What you wish upon others, you wish upon yourself (empathic or responsive form).The idea dates at least to the early Confucian times (551–479 BC) according to Rushworth Kidder, who identifies that this concept appears prominently in Buddhism, Christianity, Hinduism, Judaism, Taoism, Zoroastrianism, and "the rest of the world's major religions". The concept of the Rule is codified in the Code of Hammurabi stele and tablets, 1754-1790 BC. 143 leaders encompassing the world's major faiths endorsed the Golden Rule as part of the 1993 "Declaration Toward a Global Ethic", including the Baha'i Faith, Brahmanism, Brahma Kumaris, Buddhism, Christianity, Hinduism, Indigenous, Interfaith, Islam, Jainism, Judaism, Native American, Neo-Pagan, Sikhism, Taoism, Theosophist, Unitarian Universalist and Zoroastrian. According to Greg M. Epstein, " 'do unto others' ... is a concept that essentially no religion misses entirely", but belief in God is not necessary to endorse it. Simon Blackburn also states that the Golden Rule can be "found in some form in almost every ethical tradition".Yet, as with any historically prominent maxim, the Golden Rule is not without its controversy (as seen in the Criticism section below).

Khurramites

The Khurramites (Persian: خرمدینان‎ Khorram-Dīnân, meaning "those of the Joyful Religion") were an Iranian religious and political movement with its roots in the movement founded by Mazdak. An alternative name for the movement is the Muḥammira (Arabic: محمرة‎, "Red-Wearing Ones"; in Persian: سرخ‌جامگان‎ Sorkh-Jâmagân), a reference to their symbolic red dress.

Mazdak

Mazdak (Persian: مزدک‎, Middle Persian: 𐭬𐭦𐭣𐭪, also Mazdak the Younger; died c. 524 or 528) was a Zoroastrian mobad (priest), Iranian reformer, prophet and religious activist who gained influence during the reign of the Sasanian emperor Kavadh I. He claimed to be a prophet of Ahura Mazda and instituted communal possessions and social welfare programs. He has been seen as a proto-socialist.

Mazdaznan

Mazdaznan is a neo-Zoroastrian religion which held that the Earth should be restored to a garden where humanity can cooperate and converse with God. Founded at the end of the 19th century by Otoman Zar-Adusht Ha'nish, born Otto Hanisch, the religion was a revival of 6th century Mazdakism. Adherents maintained vegetarian diets and practiced breathing exercises. Concerned with the nature of thought, emotion and behavior, Mazdaznan taught that the practical aspects of personal health could be achieved through conscious breathing, "Gah-Llama". The word Mazdaznan is said to derive from the Persian "Mazda" and "Znan", and is supposed to mean "master thought".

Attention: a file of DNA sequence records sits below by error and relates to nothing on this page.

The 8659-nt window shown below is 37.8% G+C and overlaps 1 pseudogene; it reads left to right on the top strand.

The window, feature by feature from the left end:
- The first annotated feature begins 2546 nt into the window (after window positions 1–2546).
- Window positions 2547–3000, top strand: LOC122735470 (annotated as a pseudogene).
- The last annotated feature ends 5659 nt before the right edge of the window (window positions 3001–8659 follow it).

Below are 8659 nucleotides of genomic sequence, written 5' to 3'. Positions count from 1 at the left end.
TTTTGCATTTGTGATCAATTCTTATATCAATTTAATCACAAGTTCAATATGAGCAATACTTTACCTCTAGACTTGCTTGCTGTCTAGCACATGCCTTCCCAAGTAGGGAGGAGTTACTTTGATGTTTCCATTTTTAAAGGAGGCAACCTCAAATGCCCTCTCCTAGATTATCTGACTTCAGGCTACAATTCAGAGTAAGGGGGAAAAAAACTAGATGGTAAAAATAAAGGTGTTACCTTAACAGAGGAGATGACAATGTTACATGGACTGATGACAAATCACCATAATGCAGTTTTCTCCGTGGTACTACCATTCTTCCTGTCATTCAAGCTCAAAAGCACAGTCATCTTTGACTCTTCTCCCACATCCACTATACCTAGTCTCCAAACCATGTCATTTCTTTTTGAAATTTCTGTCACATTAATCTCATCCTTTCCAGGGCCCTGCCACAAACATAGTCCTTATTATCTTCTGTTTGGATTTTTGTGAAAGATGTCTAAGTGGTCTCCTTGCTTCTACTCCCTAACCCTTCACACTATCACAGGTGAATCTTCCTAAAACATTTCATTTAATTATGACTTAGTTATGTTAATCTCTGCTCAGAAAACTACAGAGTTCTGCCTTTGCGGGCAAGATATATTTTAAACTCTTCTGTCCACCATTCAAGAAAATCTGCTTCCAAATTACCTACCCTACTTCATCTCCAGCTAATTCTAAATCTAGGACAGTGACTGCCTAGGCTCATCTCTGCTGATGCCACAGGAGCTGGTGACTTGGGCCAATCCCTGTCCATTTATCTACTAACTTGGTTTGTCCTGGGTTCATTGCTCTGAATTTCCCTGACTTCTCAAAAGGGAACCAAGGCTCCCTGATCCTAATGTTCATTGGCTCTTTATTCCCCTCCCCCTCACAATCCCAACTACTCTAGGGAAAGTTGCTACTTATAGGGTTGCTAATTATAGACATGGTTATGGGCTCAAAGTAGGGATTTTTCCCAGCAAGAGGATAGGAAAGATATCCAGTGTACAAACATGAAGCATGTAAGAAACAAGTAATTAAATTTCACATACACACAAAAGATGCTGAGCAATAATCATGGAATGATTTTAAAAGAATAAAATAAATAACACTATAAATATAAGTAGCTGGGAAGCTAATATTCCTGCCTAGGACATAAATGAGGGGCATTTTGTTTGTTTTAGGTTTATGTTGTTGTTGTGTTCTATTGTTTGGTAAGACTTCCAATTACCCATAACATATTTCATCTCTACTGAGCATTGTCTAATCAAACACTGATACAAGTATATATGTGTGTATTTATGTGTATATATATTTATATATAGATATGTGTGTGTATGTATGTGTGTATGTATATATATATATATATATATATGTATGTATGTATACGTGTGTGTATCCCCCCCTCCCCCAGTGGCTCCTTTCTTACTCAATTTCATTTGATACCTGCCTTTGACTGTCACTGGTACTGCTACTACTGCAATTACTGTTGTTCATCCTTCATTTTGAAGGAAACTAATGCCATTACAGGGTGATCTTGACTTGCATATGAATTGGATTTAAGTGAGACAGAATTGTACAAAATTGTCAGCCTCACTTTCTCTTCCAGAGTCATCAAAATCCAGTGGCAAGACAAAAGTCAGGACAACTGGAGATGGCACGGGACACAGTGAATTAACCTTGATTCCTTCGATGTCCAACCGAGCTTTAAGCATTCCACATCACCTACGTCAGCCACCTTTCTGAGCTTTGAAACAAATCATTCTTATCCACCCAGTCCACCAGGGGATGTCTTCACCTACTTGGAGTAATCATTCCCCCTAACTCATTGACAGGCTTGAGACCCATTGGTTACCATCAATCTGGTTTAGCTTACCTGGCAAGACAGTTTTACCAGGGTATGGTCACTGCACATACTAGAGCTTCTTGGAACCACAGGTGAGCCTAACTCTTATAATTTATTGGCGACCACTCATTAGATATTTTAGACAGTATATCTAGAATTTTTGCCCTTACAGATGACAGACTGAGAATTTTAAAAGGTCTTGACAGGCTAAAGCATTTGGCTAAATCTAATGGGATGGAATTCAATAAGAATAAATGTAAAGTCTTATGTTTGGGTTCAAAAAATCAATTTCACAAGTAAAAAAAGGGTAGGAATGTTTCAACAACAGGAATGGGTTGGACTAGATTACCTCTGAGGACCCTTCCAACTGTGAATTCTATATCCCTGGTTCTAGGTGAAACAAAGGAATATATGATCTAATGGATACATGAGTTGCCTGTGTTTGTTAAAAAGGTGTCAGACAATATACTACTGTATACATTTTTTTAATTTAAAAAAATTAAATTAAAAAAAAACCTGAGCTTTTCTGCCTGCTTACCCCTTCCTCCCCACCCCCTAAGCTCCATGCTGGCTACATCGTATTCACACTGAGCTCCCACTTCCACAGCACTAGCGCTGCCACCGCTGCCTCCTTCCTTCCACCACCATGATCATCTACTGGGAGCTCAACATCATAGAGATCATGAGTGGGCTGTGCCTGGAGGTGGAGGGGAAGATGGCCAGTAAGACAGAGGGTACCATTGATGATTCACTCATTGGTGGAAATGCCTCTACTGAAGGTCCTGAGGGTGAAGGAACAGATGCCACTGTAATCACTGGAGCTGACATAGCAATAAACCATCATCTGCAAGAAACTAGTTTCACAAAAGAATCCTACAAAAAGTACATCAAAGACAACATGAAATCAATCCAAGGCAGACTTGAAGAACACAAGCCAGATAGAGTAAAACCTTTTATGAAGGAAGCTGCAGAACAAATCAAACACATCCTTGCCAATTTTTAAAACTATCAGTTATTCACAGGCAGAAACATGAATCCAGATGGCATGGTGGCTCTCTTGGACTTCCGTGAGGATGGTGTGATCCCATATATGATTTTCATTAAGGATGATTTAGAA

Prince of darkness (Manichaeism)

In Manichaean cosmology, the world of darkness, which invaded the world of light in a lustful desire to mingle with the light, is ruled by five evil Archons (demon, dragon, eagle, fish and lion), who together make up the Prince of Darkness. The Father of greatness parries the assault by evoking a number of entities, who sacrifice themselves and are absorbed by the Prince of Darkness, however, tricked by the Father of Greatness, their existence now depends on the light they absorbed. To prevent the light particles from returning into their divine origin, they counter by giving birth to two demonic beings: Sakla and Nebroel. As the strict anti-thesis of the pure light, the Prince of Darkness can not create ex nihilo, but only by copulation.

Religion in Asia

Asia is the largest and most populous continent and the birthplace of many religions including Buddhism, Christianity, Confucianism, Hinduism, Islam, Jainism, Judaism, Shinto, Sikhism, Taoism, and Zoroastrianism. All major religious traditions are practiced in the region and new forms are constantly emerging. Asia is noted for its diversity of culture.

Religion in pre-Islamic Arabia

Religion in pre-Islamic Arabia included indigenous polytheistic beliefs, as well as Christianity, Judaism, and Iranian religions of Zoroastrianism, Mithraism and Manichaeism. Arabian polytheism, the dominant form of religion in pre-Islamic Arabia, was based on veneration of deities and spirits. Worship was directed to various gods and goddesses, including Hubal and the goddesses al-Lāt, al-‘Uzzā and Manāt, at local shrines and temples such as the Kaaba in Mecca. Deities were venerated and invoked through a variety of rituals, including pilgrimages and divination, as well as ritual sacrifice. Different theories have been proposed regarding the role of Allah in Meccan religion. Many of the physical descriptions of the pre-Islamic gods are traced to idols, especially near the Kaaba, which is said to have contained up to 360 of them.